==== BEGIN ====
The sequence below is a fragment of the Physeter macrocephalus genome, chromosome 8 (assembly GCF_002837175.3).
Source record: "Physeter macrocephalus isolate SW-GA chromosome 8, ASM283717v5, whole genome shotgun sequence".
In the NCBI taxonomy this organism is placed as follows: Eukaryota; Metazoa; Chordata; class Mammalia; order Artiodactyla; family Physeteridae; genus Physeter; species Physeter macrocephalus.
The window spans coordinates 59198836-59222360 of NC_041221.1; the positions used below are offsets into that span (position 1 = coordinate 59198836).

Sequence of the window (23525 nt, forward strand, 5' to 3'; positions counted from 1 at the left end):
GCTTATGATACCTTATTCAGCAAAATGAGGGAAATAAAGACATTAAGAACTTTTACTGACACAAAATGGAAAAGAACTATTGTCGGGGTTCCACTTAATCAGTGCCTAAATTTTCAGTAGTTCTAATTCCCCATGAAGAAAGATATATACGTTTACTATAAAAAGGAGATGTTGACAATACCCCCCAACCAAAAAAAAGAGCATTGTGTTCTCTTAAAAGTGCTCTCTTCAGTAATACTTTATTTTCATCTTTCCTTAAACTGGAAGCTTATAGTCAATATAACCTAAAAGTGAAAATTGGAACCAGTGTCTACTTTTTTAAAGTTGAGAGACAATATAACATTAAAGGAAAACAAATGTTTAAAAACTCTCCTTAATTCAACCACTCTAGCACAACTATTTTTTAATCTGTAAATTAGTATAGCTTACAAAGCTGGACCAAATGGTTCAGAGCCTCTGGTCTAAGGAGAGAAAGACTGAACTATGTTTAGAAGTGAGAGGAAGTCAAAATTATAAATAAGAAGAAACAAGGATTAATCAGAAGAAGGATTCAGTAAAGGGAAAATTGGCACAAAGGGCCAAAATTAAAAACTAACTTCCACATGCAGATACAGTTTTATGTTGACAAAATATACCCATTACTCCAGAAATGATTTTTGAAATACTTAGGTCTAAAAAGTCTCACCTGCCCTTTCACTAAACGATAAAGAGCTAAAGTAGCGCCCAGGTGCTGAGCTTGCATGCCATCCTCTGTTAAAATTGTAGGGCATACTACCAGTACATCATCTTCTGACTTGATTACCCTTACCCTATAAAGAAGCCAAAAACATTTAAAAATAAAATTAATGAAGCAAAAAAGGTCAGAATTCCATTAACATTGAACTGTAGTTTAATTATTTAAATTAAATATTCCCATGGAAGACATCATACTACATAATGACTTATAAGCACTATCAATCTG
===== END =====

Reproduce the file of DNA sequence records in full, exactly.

The sequence below is a fragment of the Physeter macrocephalus genome, chromosome 8 (assembly GCF_002837175.3).
Source record: "Physeter macrocephalus isolate SW-GA chromosome 8, ASM283717v5, whole genome shotgun sequence".
In the NCBI taxonomy this organism is placed as follows: Eukaryota; Metazoa; Chordata; class Mammalia; order Artiodactyla; family Physeteridae; genus Physeter; species Physeter macrocephalus.
The window spans coordinates 59198836-59222360 of NC_041221.1; the positions used below are offsets into that span (position 1 = coordinate 59198836).

Sequence of the window (23525 nt, forward strand, 5' to 3'; positions counted from 1 at the left end):
GCTTATGATACCTTATTCAGCAAAATGAGGGAAATAAAGACATTAAGAACTTTTACTGACACAAAATGGAAAAGAACTATTGTCGGGGTTCCACTTAATCAGTGCCTAAATTTTCAGTAGTTCTAATTCCCCATGAAGAAAGATATATACGTTTACTATAAAAAGGAGATGTTGACAATACCCCCCAACCAAAAAAAAGAGCATTGTGTTCTCTTAAAAGTGCTCTCTTCAGTAATACTTTATTTTCATCTTTCCTTAAACTGGAAGCTTATAGTCAATATAACCTAAAAGTGAAAATTGGAACCAGTGTCTACTTTTTTAAAGTTGAGAGACAATATAACATTAAAGGAAAACAAATGTTTAAAAACTCTCCTTAATTCAACCACTCTAGCACAACTATTTTTTAATCTGTAAATTAGTATAGCTTACAAAGCTGGACCAAATGGTTCAGAGCCTCTGGTCTAAGGAGAGAAAGACTGAACTATGTTTAGAAGTGAGAGGAAGTCAAAATTATAAATAAGAAGAAACAAGGATTAATCAGAAGAAGGATTCAGTAAAGGGAAAATTGGCACAAAGGGCCAAAATTAAAAACTAACTTCCACATGCAGATACAGTTTTATGTTGACAAAATATACCCATTACTCCAGAAATGATTTTTGAAATACTTAGGTCTAAAAAGTCTCACCTGCCCTTTCACTAAACGATAAAGAGCTAAAGTAGCGCCCAGGTGCTGAGCTTGCATGCCATCCTCTGTTAAAATTGTAGGGCATACTACCAGTACATCATCTTCTGACTTGATTACCCTTACCCTATAAAGAAGCCAAAAACATTTAAAAATAAAATTAATGAAGCAAAAAAGGTCAGAATTCCATTAACATTGAACTGTAGTTTAATTATTTAAATTAAATATTCCCATGGAAGACATCATACTACATAATGACTTATAAGCACTATCAATCTG